In today’s fast-paced digital age, local communities face unprecedented challenges and opportunities brought by the rapid advancement of technology. It is therefore no surprise that, according to the Eurocities’ Pulse, digital transformation is one of the top three areas where EU funding will make the biggest difference to the policy objectives of European mayors in the next five years.
With the Digital Decade targets setting the pathway for 2030, and the green transition pushing for the use of new technologies for climate action, cities and regions need to be at the forefront of innovation, while ensuring the digital divide does not deepen social or economic inequalities.
Cities leading the change
“Local and regional levels are more agile than their national counterparts when innovating with digital technologies,” acknowledged Renate Nikolay, Deputy Director-General for Communications Networks, Content and Technology (DG CNECT) at the European Commission, during the first EU Mayors’ Digital Assembly.
The Mayors’ Digital Assembly is the political advisory body which provides strategic orientation to the Living-in.EU movement. Eurocities, through its role in coordinating the community, is actively delivering the initiative.
More than 130 participants joined the first EU Mayors’ Digital Assembly, which took place on 15 June during the Brussels Urban Summit, to discuss the political decisions that need to be taken now, to ensure a just and sustainable digital tomorrow.
The future we want
“We want a digital transformation that is human centred, that leaves no one behind, that is interoperable, in which our data is safe. We want to ensure we are taking citizens with us in this digital journey, and that they can trust it,” added Nikolay.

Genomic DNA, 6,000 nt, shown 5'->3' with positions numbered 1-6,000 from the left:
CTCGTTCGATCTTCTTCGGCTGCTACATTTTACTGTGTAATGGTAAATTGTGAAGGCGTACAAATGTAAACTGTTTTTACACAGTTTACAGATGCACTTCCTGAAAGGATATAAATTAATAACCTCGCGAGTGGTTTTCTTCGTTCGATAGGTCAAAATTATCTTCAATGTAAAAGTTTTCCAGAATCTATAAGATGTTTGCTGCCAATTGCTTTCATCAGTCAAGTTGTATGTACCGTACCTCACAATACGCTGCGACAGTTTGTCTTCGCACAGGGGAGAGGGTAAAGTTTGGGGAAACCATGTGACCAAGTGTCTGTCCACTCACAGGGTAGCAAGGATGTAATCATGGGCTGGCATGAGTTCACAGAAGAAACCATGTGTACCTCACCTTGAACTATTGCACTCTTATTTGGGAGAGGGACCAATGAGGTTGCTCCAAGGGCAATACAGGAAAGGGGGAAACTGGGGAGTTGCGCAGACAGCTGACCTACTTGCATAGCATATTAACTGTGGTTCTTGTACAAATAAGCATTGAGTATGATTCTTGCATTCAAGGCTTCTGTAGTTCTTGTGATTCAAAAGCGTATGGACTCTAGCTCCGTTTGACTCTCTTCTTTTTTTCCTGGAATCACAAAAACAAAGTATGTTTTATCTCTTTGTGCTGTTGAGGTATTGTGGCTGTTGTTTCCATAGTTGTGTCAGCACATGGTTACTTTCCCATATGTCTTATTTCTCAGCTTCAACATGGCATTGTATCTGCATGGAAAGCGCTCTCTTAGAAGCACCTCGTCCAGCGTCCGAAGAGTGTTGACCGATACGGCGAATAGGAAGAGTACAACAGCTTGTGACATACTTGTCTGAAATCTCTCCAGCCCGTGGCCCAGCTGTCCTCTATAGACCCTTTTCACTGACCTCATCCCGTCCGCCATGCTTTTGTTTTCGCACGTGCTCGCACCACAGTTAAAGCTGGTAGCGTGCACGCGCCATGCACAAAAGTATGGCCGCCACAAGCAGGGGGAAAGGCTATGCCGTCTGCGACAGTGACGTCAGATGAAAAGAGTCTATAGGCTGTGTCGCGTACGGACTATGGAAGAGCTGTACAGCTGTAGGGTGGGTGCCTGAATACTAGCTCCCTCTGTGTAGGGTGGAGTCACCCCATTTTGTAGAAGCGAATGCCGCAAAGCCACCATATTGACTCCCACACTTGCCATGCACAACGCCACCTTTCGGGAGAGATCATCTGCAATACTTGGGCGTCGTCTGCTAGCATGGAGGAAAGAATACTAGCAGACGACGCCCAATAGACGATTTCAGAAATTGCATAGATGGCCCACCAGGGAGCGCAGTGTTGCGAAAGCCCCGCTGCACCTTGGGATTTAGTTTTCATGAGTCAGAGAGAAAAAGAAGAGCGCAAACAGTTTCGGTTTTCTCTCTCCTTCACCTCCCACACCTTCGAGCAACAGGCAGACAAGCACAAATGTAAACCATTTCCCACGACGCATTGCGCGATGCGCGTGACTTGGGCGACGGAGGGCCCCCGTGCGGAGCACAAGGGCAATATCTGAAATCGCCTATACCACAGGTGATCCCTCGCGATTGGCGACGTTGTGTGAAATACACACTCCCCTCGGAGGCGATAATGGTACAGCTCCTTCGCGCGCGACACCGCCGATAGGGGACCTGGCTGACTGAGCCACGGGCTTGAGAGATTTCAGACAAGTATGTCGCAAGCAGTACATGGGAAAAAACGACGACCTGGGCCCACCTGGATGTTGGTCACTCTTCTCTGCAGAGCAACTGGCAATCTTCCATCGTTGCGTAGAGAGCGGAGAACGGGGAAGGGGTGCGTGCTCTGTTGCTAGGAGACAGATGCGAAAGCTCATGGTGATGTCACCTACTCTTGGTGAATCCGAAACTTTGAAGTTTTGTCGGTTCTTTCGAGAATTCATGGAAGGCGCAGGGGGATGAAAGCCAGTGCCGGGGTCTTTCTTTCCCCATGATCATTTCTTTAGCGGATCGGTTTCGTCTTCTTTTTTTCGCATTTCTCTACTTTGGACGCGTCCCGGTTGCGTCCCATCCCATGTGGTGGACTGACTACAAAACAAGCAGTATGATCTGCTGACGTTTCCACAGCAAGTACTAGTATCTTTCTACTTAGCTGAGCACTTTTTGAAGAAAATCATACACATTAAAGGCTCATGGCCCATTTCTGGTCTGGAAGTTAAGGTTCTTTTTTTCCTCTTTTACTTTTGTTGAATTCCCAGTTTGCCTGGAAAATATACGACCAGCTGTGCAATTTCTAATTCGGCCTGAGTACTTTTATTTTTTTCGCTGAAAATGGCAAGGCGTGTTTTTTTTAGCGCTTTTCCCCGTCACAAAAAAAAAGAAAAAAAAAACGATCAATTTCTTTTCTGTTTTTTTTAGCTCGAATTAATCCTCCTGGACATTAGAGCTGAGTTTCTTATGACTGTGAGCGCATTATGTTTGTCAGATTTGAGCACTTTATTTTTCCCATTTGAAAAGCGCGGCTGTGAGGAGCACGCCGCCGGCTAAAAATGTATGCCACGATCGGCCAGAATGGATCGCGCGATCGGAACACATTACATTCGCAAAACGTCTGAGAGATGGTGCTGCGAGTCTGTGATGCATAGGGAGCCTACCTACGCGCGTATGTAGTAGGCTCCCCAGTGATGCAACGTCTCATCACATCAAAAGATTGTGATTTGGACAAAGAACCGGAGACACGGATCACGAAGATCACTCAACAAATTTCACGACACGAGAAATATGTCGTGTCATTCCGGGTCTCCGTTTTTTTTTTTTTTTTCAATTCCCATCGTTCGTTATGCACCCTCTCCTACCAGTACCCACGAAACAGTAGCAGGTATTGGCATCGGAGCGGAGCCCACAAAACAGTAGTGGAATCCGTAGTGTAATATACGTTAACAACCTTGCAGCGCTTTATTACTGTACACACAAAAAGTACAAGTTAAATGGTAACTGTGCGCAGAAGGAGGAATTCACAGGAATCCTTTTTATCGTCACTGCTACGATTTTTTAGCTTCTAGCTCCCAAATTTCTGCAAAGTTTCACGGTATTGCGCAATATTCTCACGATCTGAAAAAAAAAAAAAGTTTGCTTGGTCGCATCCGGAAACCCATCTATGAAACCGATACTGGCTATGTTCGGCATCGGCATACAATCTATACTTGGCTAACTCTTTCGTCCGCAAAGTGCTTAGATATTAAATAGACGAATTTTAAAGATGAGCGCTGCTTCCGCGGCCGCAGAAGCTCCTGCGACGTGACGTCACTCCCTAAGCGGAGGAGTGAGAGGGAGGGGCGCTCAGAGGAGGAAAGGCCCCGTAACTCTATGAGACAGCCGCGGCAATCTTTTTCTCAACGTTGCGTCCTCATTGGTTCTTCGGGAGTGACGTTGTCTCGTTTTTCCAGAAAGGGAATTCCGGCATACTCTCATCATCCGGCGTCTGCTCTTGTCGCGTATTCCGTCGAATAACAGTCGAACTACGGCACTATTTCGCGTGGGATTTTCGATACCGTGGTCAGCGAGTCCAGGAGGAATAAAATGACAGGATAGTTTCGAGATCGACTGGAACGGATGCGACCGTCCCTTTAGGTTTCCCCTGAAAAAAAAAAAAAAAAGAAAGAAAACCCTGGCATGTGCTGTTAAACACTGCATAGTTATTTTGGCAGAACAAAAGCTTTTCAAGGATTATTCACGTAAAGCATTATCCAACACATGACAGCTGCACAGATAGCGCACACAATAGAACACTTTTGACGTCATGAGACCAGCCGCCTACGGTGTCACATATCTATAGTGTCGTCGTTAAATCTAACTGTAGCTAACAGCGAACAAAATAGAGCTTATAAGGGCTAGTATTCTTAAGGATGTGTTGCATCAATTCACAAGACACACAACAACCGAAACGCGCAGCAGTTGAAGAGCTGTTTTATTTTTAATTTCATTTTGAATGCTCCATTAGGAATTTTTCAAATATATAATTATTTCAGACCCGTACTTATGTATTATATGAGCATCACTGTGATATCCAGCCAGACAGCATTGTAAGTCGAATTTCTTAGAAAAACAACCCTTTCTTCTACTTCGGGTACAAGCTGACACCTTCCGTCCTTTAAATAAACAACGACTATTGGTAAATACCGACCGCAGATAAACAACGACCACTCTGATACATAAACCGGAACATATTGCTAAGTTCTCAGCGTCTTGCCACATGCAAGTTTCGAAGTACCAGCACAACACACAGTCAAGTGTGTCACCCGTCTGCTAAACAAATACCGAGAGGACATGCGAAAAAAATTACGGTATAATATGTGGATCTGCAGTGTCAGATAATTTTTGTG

But it is easier said than done. To ensure that just digital and green transformations go hand in hand and lead us towards the society we want to live in, we need to adopt policies that regulate the use of technologies and help us leverage the benefits they bring.
We are in this together
With this in mind, the first panel of the Mayors’ Digital Assembly focused on the leadership decisions needed to accompany a city or a region in its digital transformation.
“To understand how the digital transformation will benefit or affect citizens, we need to understand what use and results digital technologies will have, and which roles people will have around them,” stated Seppo Määttä , Mayor of Oulu and co-chair of the Mayors’ Digital Assembly.
During his intervention, Määttä stressed the importance of a continuous and open dialogue with stakeholders to ensure effective engagement. Collaboration between residents, citizens, researchers, the private sector, governments and NGOs is vital to create a thriving digital ecosystem.
Digital means political
“Digital technologies are an important open door for policy issues, for example, democratisation of digitalisation,” remarked Matteo Lepore, Mayor of Bologna. “From a municipal point of view, we need to create and co-create digital tools to adapt our policies, to make them the starting point for decision making.”
Drawing from the experience of Bologna, Mayor Lepore highlighted the importance of Local Digital Twins (LDT) as tools for policy adaptation and decision-making. LTDs play a pivotal role in advancing the green transition, aligning with the vision of achieving sustainable development.